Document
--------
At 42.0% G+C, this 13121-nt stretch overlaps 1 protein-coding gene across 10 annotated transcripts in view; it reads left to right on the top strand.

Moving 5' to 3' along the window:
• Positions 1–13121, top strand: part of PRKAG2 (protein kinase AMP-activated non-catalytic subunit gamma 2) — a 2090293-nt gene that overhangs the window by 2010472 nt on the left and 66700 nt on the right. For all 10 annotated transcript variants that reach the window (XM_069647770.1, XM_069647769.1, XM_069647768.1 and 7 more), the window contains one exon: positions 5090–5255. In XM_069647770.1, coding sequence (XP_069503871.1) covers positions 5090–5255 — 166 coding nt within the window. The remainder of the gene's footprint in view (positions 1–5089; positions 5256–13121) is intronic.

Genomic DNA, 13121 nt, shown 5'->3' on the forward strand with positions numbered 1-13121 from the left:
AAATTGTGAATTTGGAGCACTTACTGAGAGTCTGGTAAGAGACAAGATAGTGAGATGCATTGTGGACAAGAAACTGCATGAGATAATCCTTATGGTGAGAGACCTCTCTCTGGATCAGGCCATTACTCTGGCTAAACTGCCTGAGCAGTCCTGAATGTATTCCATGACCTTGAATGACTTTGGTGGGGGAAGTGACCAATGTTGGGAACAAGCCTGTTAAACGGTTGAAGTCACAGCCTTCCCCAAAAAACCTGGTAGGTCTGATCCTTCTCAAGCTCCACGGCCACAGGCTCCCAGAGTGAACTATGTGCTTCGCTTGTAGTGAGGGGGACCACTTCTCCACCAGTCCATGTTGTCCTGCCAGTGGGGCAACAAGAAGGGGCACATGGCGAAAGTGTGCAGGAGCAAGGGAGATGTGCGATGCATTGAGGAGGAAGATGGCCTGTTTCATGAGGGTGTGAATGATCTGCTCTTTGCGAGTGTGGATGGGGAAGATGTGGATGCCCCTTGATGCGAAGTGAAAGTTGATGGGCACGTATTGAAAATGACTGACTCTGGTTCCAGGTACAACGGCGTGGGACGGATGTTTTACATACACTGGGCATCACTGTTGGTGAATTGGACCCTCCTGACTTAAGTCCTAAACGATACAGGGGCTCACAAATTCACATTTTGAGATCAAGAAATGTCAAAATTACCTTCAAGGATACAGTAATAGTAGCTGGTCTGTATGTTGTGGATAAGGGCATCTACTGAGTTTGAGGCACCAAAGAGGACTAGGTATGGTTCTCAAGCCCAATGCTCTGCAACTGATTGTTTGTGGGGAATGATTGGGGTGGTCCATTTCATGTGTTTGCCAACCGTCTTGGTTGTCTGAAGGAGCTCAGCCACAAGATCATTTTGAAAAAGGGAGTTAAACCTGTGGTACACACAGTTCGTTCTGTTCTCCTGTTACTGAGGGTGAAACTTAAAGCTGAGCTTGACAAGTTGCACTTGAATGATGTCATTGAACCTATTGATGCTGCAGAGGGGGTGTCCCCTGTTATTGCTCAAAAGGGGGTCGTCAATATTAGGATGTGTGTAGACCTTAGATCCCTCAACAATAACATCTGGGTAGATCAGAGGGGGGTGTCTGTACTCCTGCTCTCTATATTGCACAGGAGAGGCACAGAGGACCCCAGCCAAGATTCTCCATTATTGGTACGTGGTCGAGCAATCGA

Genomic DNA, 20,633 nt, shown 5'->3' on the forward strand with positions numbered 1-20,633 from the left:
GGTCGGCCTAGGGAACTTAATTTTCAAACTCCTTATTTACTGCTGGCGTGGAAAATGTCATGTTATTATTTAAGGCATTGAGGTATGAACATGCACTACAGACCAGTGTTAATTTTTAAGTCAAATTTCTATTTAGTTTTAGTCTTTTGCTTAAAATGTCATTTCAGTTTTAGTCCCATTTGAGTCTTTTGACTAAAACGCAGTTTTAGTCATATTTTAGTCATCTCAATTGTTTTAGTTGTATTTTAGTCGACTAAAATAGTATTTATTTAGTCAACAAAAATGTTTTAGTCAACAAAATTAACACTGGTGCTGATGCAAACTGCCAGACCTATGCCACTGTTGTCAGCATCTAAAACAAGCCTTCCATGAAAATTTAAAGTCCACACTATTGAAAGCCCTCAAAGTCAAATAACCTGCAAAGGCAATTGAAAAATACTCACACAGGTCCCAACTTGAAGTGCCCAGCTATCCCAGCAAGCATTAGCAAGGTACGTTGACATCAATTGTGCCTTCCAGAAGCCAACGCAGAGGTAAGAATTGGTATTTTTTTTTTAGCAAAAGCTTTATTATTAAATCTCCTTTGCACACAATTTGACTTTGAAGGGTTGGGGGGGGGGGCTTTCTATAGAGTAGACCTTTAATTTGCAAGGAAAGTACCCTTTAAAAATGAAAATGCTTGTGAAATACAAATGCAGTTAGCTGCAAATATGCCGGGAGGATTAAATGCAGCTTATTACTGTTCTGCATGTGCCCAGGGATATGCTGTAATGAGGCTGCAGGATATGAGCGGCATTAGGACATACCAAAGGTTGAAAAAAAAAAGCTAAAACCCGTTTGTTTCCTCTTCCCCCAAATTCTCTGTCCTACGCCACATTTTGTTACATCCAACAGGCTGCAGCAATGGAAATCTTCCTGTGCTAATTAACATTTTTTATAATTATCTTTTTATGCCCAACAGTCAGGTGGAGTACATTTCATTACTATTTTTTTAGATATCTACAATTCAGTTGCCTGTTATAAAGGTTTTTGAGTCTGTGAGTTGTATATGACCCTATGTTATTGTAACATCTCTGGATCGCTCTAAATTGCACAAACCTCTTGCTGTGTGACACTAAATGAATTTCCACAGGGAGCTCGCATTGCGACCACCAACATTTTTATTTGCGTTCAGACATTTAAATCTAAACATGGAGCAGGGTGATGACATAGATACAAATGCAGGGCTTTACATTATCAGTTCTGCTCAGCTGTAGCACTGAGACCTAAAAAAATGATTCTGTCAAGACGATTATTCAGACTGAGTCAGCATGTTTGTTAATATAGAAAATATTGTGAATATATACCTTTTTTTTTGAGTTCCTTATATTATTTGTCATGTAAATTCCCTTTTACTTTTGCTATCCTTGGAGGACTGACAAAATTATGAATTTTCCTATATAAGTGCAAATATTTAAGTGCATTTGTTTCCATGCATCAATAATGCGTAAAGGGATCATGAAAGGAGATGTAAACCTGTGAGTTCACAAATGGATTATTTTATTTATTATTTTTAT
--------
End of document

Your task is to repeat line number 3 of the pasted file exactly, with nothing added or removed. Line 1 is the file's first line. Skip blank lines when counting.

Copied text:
• Positions 1–13121, top strand: part of PRKAG2 (protein kinase AMP-activated non-catalytic subunit gamma 2) — a 2090293-nt gene that overhangs the window by 2010472 nt on the left and 66700 nt on the right. For all 10 annotated transcript variants that reach the window (XM_069647770.1, XM_069647769.1, XM_069647768.1 and 7 more), the window contains one exon: positions 5090–5255. In XM_069647770.1, coding sequence (XP_069503871.1) covers positions 5090–5255 — 166 coding nt within the window. The remainder of the gene's footprint in view (positions 1–5089; positions 5256–13121) is intronic.